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Another summer of discontent for MBTA riders casts a long shadow on downtown Boston’s rebound

Caitlin O'Donnell checked on e-mails from work and T alerts while she commuted on the Orange line.Jonathan Wiggs/Globe Staff

There’s one thing you can reliably count on when it comes to the MBTA: Don’t count on it being reliable.

That’s even more on point this summer after the MBTA was forced to pare a big chunk of its schedule because of a dispatcher shortage. It’s reminiscent of 2019, when a derailment on the Red Line damaged a signal system, requiring trains to run at reduced speeds all summer.

It may feel par for the course given our long-troubled transit system, but this time something is different. Massachusetts is emerging from behind the shroud of COVID-19, a health crisis that fundamentally changed the way people think about work. For many, the idea of returning to a regular commute is a fraught one, especially with growing worries about whether the subway system is unreliable and unsafe. That poses a serious threat to downtown Boston, whose vitality hinges on dependable public transportation.

As Suffolk University president Marisa Kelly points out, the city’s economic recovery is at risk every time something goes wrong on the T. Which is every week these days. Kelly has been keeping close tabs on the system, not only because her faculty and 6,800 students use public transit but also because the school’s appeal includes having a campus in a vibrant downtown where people can easily get from point A to point B.


“We were beginning to see businesses in the Financial District bringing employees back three days a week, and it was beginning to bring the downtown back to feel very much more like it did prior to COVID,” she said. “My concern is that those plans will be put on hold, and we will reverse course again. And every time that happens, it’s just a little harder to move us forward to a new normal.”


For employers big and small, frustration is high. How is it that we live in a region that produced not just one, but two COVID vaccines, yet we can’t keep the trains running on time?

At Putnam Investments, where employees have returned to the office three days a week since April, the number one concern has been public transportation, according to chief executive Bob Reynolds. About 70 percent take the MBTA to get to the firm’s Financial District headquarters, and they don’t trust it.

“It’s just not dependable and doesn’t run as frequently as it used to,” Reynolds said. “To me, getting [the MBTA] back up to where it runs on a normal schedule is of the utmost importance . . . it’s made it more challenging for people coming back to work, even though companies like ours do have flexibility.”

Reynolds said the state is in the rare position of being awash in federal money to finally fix the T, which has suffered from decades of underfunding.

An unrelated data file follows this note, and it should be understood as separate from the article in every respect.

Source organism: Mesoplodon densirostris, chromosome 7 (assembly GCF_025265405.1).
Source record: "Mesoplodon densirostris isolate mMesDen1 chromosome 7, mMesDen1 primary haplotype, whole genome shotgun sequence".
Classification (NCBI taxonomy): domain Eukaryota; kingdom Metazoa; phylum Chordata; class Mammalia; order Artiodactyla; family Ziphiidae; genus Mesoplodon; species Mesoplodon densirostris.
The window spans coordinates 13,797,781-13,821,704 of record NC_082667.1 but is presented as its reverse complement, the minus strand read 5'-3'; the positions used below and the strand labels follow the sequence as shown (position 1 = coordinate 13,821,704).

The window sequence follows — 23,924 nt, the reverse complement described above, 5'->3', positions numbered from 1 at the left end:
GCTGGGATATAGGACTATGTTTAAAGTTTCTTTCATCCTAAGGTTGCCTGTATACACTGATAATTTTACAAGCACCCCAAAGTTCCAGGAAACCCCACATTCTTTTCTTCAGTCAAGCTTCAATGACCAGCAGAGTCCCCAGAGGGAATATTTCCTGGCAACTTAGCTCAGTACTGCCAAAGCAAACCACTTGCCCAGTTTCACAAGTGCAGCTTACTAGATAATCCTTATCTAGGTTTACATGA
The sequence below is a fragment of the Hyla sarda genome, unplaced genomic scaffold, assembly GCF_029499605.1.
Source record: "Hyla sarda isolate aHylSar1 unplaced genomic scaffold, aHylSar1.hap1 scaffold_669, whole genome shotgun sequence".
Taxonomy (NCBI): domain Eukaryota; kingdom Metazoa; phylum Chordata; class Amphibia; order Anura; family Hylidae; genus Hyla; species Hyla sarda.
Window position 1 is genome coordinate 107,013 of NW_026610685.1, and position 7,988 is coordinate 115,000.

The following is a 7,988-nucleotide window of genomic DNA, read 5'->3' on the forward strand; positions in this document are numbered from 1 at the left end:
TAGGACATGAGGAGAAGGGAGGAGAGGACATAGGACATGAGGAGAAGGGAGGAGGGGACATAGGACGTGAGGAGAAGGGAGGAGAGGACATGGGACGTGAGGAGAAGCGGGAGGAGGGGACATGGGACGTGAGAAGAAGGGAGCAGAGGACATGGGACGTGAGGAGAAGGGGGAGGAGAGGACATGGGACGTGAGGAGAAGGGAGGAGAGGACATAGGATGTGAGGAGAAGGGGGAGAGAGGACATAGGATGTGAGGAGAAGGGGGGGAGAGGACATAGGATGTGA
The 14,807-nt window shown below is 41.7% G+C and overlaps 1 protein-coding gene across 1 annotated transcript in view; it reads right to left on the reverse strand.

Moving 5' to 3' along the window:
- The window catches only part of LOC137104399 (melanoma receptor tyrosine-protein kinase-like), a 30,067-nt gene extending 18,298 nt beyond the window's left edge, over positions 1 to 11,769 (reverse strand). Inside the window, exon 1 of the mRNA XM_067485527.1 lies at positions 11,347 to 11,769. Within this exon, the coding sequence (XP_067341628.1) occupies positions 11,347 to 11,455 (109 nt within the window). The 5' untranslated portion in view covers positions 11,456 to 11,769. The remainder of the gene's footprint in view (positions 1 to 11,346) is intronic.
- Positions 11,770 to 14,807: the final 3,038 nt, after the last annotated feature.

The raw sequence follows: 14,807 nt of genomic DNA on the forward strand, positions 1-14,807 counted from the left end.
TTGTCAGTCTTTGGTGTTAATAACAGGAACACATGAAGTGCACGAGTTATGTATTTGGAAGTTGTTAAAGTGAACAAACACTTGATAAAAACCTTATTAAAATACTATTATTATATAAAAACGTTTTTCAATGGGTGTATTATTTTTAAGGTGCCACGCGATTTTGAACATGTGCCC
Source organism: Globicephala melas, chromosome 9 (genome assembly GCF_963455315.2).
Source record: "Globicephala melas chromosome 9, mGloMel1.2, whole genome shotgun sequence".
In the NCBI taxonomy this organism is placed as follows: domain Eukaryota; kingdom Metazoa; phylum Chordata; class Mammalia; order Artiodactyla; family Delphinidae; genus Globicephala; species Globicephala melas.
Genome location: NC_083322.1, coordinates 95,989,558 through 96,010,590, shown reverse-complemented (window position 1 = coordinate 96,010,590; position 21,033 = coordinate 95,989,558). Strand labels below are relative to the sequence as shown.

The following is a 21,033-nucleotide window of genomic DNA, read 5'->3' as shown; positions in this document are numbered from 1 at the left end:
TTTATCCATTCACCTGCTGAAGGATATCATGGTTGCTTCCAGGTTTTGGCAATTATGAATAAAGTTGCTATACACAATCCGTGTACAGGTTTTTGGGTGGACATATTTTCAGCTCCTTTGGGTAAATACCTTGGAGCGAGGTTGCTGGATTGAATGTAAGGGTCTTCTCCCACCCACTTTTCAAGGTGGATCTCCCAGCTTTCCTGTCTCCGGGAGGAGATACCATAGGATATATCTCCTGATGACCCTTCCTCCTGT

“Massachusetts was allocated $8-plus billion for infrastructure and certainly public transportation would fit that description so I think we just need to get it right,” he said.

The latest spate of disruptions has upended commute schedules, producing a region of people running late as they wait longer for trains or miss connections entirely. Some restaurateurs, already short-staffed, have resorted to paying for Uber rides for workers.

“The staff feels it,” said Christopher Glionna, managing partner of The Aquitaine Group in Boston, which owns three restaurants. He estimates that 80 percent of his 120-person staff, from dishwashers to managers, use public transit, with the vast majority taking the Blue Line.


“They have to leave that much earlier,” he said. “It adds that much more stress.”

The T’s troubles are also having an effect at Flour Bakery and the Myers + Chang restaurant, co-owned by Joanne Chang and her husband, Christopher Myers. Their 500 employees are encouraged to take public transit, Chang said. She is a regular subway rider, too, and picks up half of the cost of her staff’s monthly T passes.

“Everyone is adjusting. It’s less convenient for sure,” Chang said. “We’re all realizing people might be a little late.”

Among those legions of commuters who have to make adjustments is Caitlin O’Donnell, an executive assistant and project manager at Northeastern University. The 34-year-old lives in the North End and doesn’t own a car. She used to be able to leave her apartment by 8:30 a.m., hop on the Orange Line at Haymarket Station, and usually be at her desk just before 9 a.m.

With the MBTA operating the Orange Line on a reduced schedule, her commute can take twice as long, or about an hour door-to-door. O’Donnell, who has lived in Boston for nearly a decade, said she has seen little improvement in the transit system during that time, except for the addition of new Orange Line cars. But even those have been temporarily taken away after a battery failure caused the MBTA to pull the new trains off the tracks last week.


“This is real. It all has to do with our livelihood and making sure that we can get to the job that we work hard to have,” O’Donnell said. “It’s an ease that we, frankly, think we should be able to expect, that we can just get to the job as easily and as safely as possible.”

For many, the global pandemic has been life-altering. Yet the T largely remains stuck in the past, figuratively and literally.

We had high hopes that Governor Charlie Baker could use his managerial prowess to turn around the MBTA. His administration has poured billions of dollars into repairing and modernizing the system, but the money clearly hasn’t been enough to make up for years of neglect.

The next governor can’t make the same mistake. This time it has to be different. We can only wait for so long.

Shirley Leung is a Business columnist. She can be reached at